Longman’s commentary is likewise careful and covers all the bases. His commentary is overtly Christian and is the most generally accessible to non-academics, although an important academic contribution, too.
There are others, of course. Craig Bartholomew came out with a commentary a year or so after I finished my manuscript. James Crenshaw’s is a must stop for critical issues. Iain Provan’s brief commentary in Zondervan’s NIVAC series also has excellent insights into the meaning and application of Ecclesiastes.
Any final thoughts?
Yes. I think if the Yankees starting pitching can find its rhythm, they have a good chance of going far in the playoffs, and perhaps win the World Series. I think their hitting can match up with…..
…I meant about your commentary.
No. The end of the matter. All has been heard.
Peter Enns (PhD, Harvard University) is senior fellow of biblical studies for The BioLogos Foundation, an organization founded by Francis Collins that explores, promotes, and celebrates the integration of science and Christian faith. From his office in Philadelphia, Pennsylvania, he writes a regular column for The BioLogos Forum blog Science and the Sacred. Enns has taught at Eastern University, Fuller Theological Seminary, and Westminster Theological Seminary and is the author or editor of several books, including Inspiration and Incarnation: Evangelicals and the Problem of the Old Testament and two forthcoming books –Ecclesiastes (Two Horizons Old Testament Commentary) and Evolution of Adam, The: What the Bible Does and Doesn’t Say about Human Origins.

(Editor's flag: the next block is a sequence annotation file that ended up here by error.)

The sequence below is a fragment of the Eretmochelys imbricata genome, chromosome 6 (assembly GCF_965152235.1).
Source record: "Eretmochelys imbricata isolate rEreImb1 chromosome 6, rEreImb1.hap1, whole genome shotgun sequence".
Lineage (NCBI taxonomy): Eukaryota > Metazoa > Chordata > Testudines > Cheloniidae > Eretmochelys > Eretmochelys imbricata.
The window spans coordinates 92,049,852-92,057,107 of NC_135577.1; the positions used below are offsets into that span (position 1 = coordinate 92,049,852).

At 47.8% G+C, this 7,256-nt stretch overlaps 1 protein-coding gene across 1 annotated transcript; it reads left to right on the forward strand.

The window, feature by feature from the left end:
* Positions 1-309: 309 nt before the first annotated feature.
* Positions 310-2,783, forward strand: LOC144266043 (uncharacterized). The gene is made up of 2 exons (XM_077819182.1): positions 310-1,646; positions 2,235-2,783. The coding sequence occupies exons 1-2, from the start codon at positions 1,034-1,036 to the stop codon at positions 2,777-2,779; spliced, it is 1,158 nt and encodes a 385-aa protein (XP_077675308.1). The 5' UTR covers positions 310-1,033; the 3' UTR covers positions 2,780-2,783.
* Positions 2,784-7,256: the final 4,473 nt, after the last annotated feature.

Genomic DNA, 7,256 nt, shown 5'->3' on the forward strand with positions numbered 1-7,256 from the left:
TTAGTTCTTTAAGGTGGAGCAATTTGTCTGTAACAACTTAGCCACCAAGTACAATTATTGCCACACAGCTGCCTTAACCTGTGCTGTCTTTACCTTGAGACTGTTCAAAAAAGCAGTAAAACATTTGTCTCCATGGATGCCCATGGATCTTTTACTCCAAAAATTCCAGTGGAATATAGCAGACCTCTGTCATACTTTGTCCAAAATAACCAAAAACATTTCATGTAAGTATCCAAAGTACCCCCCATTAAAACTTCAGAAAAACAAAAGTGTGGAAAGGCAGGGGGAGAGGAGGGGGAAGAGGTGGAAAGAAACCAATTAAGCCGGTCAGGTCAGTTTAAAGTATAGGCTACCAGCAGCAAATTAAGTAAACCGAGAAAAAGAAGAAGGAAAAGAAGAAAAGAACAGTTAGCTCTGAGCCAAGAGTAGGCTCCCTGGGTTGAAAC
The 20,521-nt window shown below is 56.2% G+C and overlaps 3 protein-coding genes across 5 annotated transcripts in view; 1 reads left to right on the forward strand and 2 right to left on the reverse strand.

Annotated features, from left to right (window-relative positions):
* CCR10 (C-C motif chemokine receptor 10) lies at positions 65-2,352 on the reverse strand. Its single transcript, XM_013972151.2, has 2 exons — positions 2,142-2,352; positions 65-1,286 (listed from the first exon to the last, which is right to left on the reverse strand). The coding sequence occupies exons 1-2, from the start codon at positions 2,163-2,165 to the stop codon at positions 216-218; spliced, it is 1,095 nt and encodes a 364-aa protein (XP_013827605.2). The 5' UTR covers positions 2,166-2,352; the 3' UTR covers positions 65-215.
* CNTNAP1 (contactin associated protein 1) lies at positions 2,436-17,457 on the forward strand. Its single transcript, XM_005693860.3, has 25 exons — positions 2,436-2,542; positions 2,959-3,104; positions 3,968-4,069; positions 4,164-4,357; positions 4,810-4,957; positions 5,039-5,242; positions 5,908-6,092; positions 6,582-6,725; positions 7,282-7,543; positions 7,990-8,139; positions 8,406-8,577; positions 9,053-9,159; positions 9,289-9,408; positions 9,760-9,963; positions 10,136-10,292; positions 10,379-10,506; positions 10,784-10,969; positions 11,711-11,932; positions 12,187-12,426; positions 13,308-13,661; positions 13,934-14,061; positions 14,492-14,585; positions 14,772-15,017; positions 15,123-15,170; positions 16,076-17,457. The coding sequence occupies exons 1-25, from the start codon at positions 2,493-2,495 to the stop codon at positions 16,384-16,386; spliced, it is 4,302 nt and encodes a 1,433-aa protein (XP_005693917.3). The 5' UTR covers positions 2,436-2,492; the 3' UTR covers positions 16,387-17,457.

You can order Pete’s commentary for “pre-order” by clicking the image below: